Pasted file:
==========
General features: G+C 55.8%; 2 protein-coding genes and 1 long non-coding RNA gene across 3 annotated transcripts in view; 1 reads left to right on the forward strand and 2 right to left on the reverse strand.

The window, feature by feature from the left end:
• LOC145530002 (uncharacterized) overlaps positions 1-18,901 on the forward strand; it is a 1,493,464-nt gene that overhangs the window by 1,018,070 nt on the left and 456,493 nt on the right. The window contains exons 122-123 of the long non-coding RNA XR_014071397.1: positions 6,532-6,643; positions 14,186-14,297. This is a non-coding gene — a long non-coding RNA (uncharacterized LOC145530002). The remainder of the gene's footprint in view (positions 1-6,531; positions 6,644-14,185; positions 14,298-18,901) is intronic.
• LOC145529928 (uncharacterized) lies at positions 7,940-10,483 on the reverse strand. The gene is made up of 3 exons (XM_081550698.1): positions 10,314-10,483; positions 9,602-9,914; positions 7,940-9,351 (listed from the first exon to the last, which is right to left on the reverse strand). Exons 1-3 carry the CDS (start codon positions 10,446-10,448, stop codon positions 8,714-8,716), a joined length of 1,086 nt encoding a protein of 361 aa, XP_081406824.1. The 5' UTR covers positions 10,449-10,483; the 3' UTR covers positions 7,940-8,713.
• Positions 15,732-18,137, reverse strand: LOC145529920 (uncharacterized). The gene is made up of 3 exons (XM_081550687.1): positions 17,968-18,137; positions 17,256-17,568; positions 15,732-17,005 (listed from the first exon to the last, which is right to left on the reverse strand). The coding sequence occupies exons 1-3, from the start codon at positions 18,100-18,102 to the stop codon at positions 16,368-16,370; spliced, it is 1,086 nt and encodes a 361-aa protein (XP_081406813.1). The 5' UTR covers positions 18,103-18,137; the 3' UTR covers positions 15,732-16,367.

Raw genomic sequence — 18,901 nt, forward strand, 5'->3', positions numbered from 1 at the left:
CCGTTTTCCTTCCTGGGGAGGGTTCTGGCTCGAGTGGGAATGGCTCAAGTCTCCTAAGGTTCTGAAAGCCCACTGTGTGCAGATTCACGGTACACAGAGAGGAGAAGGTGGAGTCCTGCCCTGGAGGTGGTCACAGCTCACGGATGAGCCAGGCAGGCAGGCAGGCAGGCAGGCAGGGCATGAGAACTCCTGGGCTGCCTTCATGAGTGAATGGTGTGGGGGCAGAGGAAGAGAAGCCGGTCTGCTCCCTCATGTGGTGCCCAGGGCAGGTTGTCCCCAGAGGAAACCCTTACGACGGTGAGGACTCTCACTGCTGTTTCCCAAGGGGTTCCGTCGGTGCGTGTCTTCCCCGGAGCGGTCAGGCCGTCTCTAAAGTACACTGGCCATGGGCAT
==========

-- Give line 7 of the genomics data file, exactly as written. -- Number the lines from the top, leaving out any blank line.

CCGTTTTCCTTCCTGGGGAGGGTTCTGGCTCGAGTGGGAATGGCTCAAGTCTCCTAAGGTTCTGAAAGCCCACTGTGTGCAGATTCACGGTACACAGAGAGGAGAAGGTGGAGTCCTGCCCTGGAGGTGGTCACAGCTCACGGATGAGCCAGGCAGGCAGGCAGGCAGGCAGGCAGGGCATGAGAACTCCTGGGCTGCCTTCATGAGTGAATGGTGTGGGGGCAGAGGAAGAGAAGCCGGTCTGCTCCCTCATGTGGTGCCCAGGGCAGGTTGTCCCCAGAGGAAACCCTTACGACGGTGAGGACTCTCACTGCTGTTTCCCAAGGGGTTCCGTCGGTGCGTGTCTTCCCCGGAGCGGTCAGGCCGTCTCTAAAGTACACTGGCCATGGGCAT